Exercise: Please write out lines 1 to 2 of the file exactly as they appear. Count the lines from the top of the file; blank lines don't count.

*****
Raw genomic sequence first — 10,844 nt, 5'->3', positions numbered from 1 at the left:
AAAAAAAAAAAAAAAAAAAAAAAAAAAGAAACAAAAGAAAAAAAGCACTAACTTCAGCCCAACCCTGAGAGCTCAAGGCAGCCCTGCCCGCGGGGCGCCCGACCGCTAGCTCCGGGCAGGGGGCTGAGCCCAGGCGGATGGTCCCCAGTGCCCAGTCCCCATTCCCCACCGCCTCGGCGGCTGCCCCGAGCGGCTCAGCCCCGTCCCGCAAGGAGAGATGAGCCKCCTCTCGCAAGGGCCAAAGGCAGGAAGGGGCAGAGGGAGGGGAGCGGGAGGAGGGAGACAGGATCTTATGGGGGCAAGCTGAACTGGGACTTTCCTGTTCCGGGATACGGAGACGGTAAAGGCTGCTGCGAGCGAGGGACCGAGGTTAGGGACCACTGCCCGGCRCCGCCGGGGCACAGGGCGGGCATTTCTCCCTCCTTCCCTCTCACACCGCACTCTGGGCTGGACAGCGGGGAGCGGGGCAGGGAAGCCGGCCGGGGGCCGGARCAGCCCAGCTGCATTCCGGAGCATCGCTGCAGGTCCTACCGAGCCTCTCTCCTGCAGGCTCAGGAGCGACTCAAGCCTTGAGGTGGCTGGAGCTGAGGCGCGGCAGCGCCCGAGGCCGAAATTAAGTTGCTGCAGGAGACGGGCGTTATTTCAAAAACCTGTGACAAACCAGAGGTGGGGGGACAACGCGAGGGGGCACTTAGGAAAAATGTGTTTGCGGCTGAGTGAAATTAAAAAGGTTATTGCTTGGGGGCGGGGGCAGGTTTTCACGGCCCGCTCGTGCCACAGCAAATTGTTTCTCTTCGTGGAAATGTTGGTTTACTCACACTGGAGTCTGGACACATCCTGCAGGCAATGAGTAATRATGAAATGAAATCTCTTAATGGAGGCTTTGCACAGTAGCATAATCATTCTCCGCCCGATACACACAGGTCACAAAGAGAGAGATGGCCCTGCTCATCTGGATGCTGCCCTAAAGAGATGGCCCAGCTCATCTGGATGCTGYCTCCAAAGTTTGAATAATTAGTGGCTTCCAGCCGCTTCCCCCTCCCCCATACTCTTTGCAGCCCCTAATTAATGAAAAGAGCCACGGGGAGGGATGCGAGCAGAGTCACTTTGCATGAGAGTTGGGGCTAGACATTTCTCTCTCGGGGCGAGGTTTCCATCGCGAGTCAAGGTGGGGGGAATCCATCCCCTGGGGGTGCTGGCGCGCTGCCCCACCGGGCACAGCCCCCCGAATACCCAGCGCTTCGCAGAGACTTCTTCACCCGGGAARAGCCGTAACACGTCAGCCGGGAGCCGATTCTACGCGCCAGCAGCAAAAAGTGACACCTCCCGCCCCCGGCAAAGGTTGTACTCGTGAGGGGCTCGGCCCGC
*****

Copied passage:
Raw genomic sequence first — 10,844 nt, 5'->3', positions numbered from 1 at the left:
AAAAAAAAAAAAAAAAAAAAAAAAAAAGAAACAAAAGAAAAAAAGCACTAACTTCAGCCCAACCCTGAGAGCTCAAGGCAGCCCTGCCCGCGGGGCGCCCGACCGCTAGCTCCGGGCAGGGGGCTGAGCCCAGGCGGATGGTCCCCAGTGCCCAGTCCCCATTCCCCACCGCCTCGGCGGCTGCCCCGAGCGGCTCAGCCCCGTCCCGCAAGGAGAGATGAGCCKCCTCTCGCAAGGGCCAAAGGCAGGAAGGGGCAGAGGGAGGGGAGCGGGAGGAGGGAGACAGGATCTTATGGGGGCAAGCTGAACTGGGACTTTCCTGTTCCGGGATACGGAGACGGTAAAGGCTGCTGCGAGCGAGGGACCGAGGTTAGGGACCACTGCCCGGCRCCGCCGGGGCACAGGGCGGGCATTTCTCCCTCCTTCCCTCTCACACCGCACTCTGGGCTGGACAGCGGGGAGCGGGGCAGGGAAGCCGGCCGGGGGCCGGARCAGCCCAGCTGCATTCCGGAGCATCGCTGCAGGTCCTACCGAGCCTCTCTCCTGCAGGCTCAGGAGCGACTCAAGCCTTGAGGTGGCTGGAGCTGAGGCGCGGCAGCGCCCGAGGCCGAAATTAAGTTGCTGCAGGAGACGGGCGTTATTTCAAAAACCTGTGACAAACCAGAGGTGGGGGGACAACGCGAGGGGGCACTTAGGAAAAATGTGTTTGCGGCTGAGTGAAATTAAAAAGGTTATTGCTTGGGGGCGGGGGCAGGTTTTCACGGCCCGCTCGTGCCACAGCAAATTGTTTCTCTTCGTGGAAATGTTGGTTTACTCACACTGGAGTCTGGACACATCCTGCAGGCAATGAGTAATRATGAAATGAAATCTCTTAATGGAGGCTTTGCACAGTAGCATAATCATTCTCCGCCCGATACACACAGGTCACAAAGAGAGAGATGGCCCTGCTCATCTGGATGCTGCCCTAAAGAGATGGCCCAGCTCATCTGGATGCTGYCTCCAAAGTTTGAATAATTAGTGGCTTCCAGCCGCTTCCCCCTCCCCCATACTCTTTGCAGCCCCTAATTAATGAAAAGAGCCACGGGGAGGGATGCGAGCAGAGTCACTTTGCATGAGAGTTGGGGCTAGACATTTCTCTCTCGGGGCGAGGTTTCCATCGCGAGTCAAGGTGGGGGGAATCCATCCCCTGGGGGTGCTGGCGCGCTGCCCCACCGGGCACAGCCCCCCGAATACCCAGCGCTTCGCAGAGACTTCTTCACCCGGGAARAGCCGTAACACGTCAGCCGGGAGCCGATTCTACGCGCCAGCAGCAAAAAGTGACACCTCCCGCCCCCGGCAAAGGTTGTACTCGTGAGGGGCTCGGCCCGC